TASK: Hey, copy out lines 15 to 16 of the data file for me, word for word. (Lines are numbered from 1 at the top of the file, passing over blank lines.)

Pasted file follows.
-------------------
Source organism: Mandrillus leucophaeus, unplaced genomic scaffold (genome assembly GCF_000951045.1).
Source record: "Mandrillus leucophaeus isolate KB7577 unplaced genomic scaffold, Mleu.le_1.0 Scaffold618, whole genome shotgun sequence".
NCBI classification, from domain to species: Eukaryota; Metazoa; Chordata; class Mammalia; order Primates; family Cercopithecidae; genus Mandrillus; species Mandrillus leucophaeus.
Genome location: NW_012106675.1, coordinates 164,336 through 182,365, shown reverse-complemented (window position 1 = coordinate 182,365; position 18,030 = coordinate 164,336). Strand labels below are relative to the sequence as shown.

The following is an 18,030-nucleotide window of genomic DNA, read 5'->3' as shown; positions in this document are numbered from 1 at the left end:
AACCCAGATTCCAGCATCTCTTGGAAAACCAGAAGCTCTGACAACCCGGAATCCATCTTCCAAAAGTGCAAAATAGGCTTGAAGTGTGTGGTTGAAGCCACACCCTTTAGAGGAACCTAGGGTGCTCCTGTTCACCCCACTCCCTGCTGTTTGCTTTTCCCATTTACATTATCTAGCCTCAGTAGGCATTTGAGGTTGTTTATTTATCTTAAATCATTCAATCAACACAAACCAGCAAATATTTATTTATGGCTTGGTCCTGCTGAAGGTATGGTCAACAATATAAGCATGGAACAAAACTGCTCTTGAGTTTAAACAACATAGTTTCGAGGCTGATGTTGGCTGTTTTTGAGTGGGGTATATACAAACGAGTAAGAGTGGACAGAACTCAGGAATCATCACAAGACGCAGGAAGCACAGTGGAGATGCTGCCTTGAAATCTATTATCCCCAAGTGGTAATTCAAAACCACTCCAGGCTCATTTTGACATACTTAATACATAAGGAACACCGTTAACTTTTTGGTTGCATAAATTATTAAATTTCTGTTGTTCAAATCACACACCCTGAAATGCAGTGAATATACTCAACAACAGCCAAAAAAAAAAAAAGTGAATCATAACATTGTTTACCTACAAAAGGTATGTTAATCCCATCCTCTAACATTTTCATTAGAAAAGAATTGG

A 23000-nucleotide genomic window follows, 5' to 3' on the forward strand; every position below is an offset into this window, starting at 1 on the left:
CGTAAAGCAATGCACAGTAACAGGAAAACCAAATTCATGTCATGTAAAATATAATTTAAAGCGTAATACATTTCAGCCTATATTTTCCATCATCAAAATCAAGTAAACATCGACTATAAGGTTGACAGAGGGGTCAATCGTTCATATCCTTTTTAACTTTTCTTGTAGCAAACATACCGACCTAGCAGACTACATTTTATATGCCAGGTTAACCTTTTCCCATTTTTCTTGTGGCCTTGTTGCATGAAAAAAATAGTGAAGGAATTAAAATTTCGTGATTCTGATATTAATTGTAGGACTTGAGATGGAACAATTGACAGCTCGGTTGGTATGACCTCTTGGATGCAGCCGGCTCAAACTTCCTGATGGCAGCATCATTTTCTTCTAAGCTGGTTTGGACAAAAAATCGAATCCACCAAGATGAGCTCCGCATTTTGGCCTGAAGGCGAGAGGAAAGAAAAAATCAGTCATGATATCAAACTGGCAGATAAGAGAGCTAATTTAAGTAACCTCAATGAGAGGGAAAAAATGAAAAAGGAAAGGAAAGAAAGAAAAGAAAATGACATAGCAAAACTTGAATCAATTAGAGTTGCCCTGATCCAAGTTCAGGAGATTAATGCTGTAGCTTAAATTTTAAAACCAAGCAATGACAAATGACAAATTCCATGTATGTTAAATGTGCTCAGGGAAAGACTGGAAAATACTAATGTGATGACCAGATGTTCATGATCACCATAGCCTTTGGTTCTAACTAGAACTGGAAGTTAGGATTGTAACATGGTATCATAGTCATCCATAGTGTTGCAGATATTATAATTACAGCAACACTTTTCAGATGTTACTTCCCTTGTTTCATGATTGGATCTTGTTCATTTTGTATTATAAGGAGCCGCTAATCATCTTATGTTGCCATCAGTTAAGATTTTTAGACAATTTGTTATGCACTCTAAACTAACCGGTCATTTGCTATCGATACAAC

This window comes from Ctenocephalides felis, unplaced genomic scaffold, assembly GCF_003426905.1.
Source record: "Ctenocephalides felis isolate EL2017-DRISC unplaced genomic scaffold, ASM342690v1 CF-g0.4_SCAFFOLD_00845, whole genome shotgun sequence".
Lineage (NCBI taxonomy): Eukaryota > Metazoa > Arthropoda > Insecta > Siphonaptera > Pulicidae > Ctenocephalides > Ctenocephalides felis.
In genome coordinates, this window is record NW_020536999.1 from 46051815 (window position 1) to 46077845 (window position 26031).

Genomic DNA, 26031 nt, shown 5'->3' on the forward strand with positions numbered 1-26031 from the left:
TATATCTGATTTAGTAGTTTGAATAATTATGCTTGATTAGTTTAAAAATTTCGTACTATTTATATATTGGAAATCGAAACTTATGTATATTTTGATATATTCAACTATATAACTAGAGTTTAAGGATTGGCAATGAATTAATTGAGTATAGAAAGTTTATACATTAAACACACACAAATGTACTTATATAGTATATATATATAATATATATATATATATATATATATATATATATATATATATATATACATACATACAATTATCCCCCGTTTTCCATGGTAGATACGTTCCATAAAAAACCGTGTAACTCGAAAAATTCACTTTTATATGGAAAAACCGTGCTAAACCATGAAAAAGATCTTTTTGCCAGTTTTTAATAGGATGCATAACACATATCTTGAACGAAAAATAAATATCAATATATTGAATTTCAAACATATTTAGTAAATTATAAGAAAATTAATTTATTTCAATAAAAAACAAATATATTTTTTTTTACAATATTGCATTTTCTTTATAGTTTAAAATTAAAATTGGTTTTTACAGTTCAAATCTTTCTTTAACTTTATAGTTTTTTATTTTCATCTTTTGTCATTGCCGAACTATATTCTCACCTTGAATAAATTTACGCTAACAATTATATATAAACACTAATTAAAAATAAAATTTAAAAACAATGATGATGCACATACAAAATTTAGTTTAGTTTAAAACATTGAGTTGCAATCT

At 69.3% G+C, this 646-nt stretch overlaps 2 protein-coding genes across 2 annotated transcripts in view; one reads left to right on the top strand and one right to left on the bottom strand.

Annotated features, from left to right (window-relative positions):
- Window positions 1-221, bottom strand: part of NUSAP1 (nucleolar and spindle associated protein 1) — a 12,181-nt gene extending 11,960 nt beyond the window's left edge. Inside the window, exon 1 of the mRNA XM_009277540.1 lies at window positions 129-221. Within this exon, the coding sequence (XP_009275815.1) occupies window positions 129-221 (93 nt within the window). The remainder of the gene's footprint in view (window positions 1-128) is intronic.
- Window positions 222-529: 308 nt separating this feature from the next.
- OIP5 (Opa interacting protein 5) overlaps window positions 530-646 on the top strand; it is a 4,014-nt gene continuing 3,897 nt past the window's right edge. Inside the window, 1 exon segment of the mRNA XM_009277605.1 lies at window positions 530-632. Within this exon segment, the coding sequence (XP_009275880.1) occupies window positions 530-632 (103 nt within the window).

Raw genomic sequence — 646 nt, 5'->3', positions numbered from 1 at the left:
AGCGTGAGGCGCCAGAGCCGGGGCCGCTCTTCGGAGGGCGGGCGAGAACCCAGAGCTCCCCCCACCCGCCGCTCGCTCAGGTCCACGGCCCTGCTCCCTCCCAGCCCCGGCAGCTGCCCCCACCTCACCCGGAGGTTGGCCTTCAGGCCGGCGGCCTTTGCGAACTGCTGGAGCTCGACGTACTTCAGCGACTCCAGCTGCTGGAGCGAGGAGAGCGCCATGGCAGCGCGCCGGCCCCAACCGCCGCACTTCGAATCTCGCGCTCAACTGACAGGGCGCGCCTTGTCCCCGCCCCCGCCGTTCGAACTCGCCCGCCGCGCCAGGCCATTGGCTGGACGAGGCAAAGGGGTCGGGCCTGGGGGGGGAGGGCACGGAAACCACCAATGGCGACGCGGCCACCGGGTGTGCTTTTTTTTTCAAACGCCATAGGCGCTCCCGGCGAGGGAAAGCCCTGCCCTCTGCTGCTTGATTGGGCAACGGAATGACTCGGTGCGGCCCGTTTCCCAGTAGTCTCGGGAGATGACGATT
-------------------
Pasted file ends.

At 69.3% G+C, this 646-nt stretch overlaps 2 protein-coding genes across 2 annotated transcripts in view; one reads left to right on the top strand and one right to left on the bottom strand.

Annotated features, from left to right (window-relative positions):